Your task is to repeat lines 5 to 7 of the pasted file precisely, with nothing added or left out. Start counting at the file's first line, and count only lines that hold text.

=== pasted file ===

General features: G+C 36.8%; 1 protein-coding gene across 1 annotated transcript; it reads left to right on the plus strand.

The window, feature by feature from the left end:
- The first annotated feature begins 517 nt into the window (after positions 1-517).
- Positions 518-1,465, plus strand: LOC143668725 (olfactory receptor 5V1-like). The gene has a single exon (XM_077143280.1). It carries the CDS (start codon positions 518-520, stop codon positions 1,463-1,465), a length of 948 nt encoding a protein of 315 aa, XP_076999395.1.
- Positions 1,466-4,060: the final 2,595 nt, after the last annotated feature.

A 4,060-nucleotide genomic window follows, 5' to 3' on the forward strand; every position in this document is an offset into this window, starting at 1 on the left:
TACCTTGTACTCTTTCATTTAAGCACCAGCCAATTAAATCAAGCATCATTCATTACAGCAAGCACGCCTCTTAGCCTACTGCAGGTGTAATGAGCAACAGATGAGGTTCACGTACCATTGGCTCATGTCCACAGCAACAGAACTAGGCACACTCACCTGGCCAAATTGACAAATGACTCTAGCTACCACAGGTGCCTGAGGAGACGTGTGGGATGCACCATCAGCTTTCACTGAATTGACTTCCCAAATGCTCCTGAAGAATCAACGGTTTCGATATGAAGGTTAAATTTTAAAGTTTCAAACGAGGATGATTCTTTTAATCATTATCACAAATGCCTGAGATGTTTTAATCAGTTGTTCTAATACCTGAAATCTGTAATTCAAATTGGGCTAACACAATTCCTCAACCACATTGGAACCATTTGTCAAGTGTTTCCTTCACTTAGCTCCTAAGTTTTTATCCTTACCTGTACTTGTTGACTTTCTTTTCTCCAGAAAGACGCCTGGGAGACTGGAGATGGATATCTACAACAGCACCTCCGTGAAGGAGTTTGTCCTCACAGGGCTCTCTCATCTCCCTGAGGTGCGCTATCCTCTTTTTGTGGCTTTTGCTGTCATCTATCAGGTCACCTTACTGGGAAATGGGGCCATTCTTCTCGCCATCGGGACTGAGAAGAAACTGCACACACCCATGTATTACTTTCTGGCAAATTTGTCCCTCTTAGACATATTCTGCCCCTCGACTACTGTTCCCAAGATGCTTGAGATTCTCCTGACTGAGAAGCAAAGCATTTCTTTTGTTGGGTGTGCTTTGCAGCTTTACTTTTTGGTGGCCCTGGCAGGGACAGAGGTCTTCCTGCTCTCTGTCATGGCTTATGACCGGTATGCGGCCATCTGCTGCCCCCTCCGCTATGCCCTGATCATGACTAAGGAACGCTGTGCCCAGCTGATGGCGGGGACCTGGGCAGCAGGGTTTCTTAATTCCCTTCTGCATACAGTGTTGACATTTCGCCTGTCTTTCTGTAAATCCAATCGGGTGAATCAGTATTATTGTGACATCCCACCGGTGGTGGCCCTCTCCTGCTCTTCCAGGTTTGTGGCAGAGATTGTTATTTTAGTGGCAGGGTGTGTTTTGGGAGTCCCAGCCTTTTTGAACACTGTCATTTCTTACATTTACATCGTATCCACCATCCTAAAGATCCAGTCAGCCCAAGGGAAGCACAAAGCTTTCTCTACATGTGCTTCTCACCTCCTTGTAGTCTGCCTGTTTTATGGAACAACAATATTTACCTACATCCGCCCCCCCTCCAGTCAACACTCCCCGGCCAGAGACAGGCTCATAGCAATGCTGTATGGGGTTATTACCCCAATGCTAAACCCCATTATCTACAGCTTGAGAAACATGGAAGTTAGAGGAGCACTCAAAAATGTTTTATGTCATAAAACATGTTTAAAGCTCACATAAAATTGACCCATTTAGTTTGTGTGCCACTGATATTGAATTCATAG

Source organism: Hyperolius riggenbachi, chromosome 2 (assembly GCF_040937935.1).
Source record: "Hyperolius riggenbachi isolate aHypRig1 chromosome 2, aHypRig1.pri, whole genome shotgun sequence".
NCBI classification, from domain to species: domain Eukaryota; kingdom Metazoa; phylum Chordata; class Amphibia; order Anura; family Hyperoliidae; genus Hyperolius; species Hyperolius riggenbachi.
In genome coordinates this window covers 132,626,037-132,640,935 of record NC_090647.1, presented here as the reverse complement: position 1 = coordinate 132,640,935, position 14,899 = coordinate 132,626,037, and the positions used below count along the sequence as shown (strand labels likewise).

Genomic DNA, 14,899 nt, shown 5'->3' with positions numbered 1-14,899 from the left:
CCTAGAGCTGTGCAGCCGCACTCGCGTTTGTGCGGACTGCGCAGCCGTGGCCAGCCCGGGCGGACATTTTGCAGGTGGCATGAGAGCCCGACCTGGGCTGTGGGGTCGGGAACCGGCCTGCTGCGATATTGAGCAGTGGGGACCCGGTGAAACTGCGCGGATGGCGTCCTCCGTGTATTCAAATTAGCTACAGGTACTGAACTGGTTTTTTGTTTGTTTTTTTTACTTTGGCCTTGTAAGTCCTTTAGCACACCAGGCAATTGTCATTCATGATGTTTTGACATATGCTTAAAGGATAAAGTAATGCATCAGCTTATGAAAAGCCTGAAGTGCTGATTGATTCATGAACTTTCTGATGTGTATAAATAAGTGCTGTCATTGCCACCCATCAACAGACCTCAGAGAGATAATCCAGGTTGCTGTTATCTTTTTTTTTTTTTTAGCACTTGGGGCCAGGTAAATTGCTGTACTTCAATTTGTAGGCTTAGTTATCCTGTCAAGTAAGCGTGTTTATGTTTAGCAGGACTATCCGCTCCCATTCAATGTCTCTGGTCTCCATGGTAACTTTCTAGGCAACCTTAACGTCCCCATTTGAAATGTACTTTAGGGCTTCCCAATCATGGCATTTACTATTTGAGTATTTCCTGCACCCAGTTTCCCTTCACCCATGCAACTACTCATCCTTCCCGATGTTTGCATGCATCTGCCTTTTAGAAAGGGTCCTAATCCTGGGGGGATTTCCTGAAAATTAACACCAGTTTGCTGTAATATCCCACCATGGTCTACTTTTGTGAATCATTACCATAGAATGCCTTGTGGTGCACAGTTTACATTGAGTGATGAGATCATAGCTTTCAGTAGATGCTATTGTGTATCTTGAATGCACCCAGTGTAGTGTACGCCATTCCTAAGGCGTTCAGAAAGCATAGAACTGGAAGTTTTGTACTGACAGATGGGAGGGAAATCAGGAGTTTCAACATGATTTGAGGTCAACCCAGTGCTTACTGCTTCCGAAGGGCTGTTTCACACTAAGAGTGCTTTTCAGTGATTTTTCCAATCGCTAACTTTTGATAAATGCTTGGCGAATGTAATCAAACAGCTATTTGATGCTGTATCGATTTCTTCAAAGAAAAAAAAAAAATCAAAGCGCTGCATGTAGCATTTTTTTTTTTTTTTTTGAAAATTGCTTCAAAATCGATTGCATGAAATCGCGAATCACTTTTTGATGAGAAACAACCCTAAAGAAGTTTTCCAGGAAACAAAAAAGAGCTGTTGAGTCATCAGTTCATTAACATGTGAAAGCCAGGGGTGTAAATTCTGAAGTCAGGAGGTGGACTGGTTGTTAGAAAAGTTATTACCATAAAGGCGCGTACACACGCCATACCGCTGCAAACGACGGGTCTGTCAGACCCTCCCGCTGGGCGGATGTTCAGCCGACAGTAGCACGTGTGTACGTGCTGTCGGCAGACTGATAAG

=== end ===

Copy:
- Positions 1,466-4,060: the final 2,595 nt, after the last annotated feature.

A 4,060-nucleotide genomic window follows, 5' to 3' on the forward strand; every position in this document is an offset into this window, starting at 1 on the left:
TACCTTGTACTCTTTCATTTAAGCACCAGCCAATTAAATCAAGCATCATTCATTACAGCAAGCACGCCTCTTAGCCTACTGCAGGTGTAATGAGCAACAGATGAGGTTCACGTACCATTGGCTCATGTCCACAGCAACAGAACTAGGCACACTCACCTGGCCAAATTGACAAATGACTCTAGCTACCACAGGTGCCTGAGGAGACGTGTGGGATGCACCATCAGCTTTCACTGAATTGACTTCCCAAATGCTCCTGAAGAATCAACGGTTTCGATATGAAGGTTAAATTTTAAAGTTTCAAACGAGGATGATTCTTTTAATCATTATCACAAATGCCTGAGATGTTTTAATCAGTTGTTCTAATACCTGAAATCTGTAATTCAAATTGGGCTAACACAATTCCTCAACCACATTGGAACCATTTGTCAAGTGTTTCCTTCACTTAGCTCCTAAGTTTTTATCCTTACCTGTACTTGTTGACTTTCTTTTCTCCAGAAAGACGCCTGGGAGACTGGAGATGGATATCTACAACAGCACCTCCGTGAAGGAGTTTGTCCTCACAGGGCTCTCTCATCTCCCTGAGGTGCGCTATCCTCTTTTTGTGGCTTTTGCTGTCATCTATCAGGTCACCTTACTGGGAAATGGGGCCATTCTTCTCGCCATCGGGACTGAGAAGAAACTGCACACACCCATGTATTACTTTCTGGCAAATTTGTCCCTCTTAGACATATTCTGCCCCTCGACTACTGTTCCCAAGATGCTTGAGATTCTCCTGACTGAGAAGCAAAGCATTTCTTTTGTTGGGTGTGCTTTGCAGCTTTACTTTTTGGTGGCCCTGGCAGGGACAGAGGTCTTCCTGCTCTCTGTCATGGCTTATGACCGGTATGCGGCCATCTGCTGCCCCCTCCGCTATGCCCTGATCATGACTAAGGAACGCTGTGCCCAGCTGATGGCGGGGACCTGGGCAGCAGGGTTTCTTAATTCCCTTCTGCATACAGTGTTGACATTTCGCCTGTCTTTCTGTAAATCCAATCGGGTGAATCAGTATTATTGTGACATCCCACCGGTGGTGGCCCTCTCCTGCTCTTCCAGGTTTGTGGCAGAGATTGTTATTTTAGTGGCAGGGTGTGTTTTGGGAGTCCCAGCCTTTTTGAACACTGTCATTTCTTACATTTACATCGTATCCACCATCCTAAAGATCCAGTCAGCCCAAGGGAAGCACAAAGCTTTCTCTACATGTGCTTCTCACCTCCTTGTAGTCTGCCTGTTTTATGGAACAACAATATTTACCTACATCCGCCCCCCCTCCAGTCAACACTCCCCGGCCAGAGACAGGCTCATAGCAATGCTGTATGGGGTTATTACCCCAATGCTAAACCCCATTATCTACAGCTTGAGAAACATGGAAGTTAGAGGAGCACTCAAAAATGTTTTATGTCATAAAACATGTTTAAAGCTCACATAAAATTGACCCATTTAGTTTGTGTGCCACTGATATTGAATTCATAG